Your Research Budget Just Went Down the Toilet #li

Three sets of data plotted using pie charts an...

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Ever wondered whether its worthwhile to do market research? Here are some things to think about.

1) Do you plan to make changes as a result of the research results? Are you planning to make a specific change regardless of what the research will tell you? Why take the time and money to run a study if you know you won’t actually do anything as a result of the findings, or if you’re going to do something different anyways. I don’t know how many times I’ve encountered this stumbling block!
2) Do you have a budget to implement potential changes? If your research budget is the entire budget, why waste your time and money. Change your tactic so that whatever you are researching can actually be followed through to completion.
3) Are the higher-ups willing to implement a change that they weren’t already expecting? Are they really open to new ideas? Do they just want you to tell them what they already know? Make them a pie chart. That’ll do.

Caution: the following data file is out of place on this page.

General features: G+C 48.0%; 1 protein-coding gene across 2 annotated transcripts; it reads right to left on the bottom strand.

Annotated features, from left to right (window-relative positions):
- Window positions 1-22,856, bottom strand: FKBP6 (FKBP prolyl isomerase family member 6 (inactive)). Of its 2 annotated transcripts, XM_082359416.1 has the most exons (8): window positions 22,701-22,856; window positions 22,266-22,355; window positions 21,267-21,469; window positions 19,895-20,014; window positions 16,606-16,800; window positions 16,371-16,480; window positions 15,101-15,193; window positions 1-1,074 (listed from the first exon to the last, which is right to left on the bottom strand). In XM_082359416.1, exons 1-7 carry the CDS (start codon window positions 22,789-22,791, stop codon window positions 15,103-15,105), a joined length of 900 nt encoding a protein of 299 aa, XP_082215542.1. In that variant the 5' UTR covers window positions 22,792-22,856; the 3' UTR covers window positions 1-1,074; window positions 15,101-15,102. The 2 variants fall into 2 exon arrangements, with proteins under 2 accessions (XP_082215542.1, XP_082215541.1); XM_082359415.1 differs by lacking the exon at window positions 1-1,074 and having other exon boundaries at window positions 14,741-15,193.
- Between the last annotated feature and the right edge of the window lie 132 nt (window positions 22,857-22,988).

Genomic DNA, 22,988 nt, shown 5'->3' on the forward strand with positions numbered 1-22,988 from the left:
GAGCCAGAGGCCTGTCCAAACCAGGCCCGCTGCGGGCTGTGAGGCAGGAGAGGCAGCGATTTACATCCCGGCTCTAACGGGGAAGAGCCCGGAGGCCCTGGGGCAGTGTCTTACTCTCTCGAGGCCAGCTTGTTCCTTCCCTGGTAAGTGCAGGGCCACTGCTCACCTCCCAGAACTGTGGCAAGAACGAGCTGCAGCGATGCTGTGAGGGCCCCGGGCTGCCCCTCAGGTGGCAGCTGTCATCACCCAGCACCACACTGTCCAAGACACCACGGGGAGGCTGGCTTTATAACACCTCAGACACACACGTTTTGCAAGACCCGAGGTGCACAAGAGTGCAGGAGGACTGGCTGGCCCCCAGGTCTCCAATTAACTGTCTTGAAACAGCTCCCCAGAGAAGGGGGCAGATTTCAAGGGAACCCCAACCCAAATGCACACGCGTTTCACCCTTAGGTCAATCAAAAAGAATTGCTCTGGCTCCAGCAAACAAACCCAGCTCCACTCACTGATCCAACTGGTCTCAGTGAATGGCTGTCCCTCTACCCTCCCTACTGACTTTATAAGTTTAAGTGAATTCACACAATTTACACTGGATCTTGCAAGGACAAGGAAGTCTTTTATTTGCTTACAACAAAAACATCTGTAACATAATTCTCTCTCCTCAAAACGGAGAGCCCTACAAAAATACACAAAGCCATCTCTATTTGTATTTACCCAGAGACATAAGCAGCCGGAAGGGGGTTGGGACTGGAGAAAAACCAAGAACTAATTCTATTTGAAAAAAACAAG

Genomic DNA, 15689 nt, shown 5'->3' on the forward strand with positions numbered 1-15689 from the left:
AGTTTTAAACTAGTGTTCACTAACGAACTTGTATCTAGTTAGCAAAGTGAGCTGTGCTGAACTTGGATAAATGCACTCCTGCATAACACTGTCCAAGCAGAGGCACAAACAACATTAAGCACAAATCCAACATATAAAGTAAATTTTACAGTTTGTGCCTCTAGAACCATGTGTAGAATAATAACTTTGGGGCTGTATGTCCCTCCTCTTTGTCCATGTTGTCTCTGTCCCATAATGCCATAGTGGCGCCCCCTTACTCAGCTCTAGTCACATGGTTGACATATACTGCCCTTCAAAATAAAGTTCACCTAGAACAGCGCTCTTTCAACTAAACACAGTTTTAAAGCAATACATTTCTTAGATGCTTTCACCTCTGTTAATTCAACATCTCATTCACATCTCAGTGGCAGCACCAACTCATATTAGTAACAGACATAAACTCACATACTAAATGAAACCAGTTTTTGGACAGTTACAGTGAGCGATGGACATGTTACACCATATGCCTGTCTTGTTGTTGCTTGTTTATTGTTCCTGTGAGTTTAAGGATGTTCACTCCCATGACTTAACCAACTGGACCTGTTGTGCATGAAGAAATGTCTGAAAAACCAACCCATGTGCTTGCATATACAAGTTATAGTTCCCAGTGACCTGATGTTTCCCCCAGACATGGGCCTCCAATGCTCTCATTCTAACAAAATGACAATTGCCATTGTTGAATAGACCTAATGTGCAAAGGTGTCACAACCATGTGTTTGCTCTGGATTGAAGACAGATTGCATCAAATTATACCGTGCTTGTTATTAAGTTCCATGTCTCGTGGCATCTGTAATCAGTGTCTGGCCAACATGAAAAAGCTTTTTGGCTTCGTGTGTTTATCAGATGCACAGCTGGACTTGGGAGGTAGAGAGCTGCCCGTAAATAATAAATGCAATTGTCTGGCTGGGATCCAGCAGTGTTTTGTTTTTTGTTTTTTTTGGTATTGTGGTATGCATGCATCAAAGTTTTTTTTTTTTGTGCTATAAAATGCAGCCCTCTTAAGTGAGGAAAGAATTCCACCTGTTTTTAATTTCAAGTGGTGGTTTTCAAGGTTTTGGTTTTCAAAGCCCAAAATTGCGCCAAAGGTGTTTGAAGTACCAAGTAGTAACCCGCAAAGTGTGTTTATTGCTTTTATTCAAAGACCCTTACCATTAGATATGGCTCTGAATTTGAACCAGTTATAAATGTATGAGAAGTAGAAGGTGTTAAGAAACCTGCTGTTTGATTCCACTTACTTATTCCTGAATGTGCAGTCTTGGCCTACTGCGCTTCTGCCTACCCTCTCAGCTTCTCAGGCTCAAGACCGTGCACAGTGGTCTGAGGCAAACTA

4) Are you gathering more data than you will actually use? Refer to Q1. If you aren’t using and acting on it, why waste your time and money on it?

Get only the research you need. Everything else is money down the toilet.


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    2 responses

    1. There is one really grim and common reason to do research, namely quality gates. In many companies’ procedures there are specific gates that say that a piece of research has to be completed. As you imply above the results don’t matter. For example when I am asked to finish the research by a specific date, ‘becuase that’s when the new product is launching’.

      I have long thought there is a market for super cheap research, which is not at all useful, and which is only sold on those occasions that clients have no intention of using its findings.

      1. Interesting idea! We should provide the file folder so they can slot it directly into the pile. 🙂

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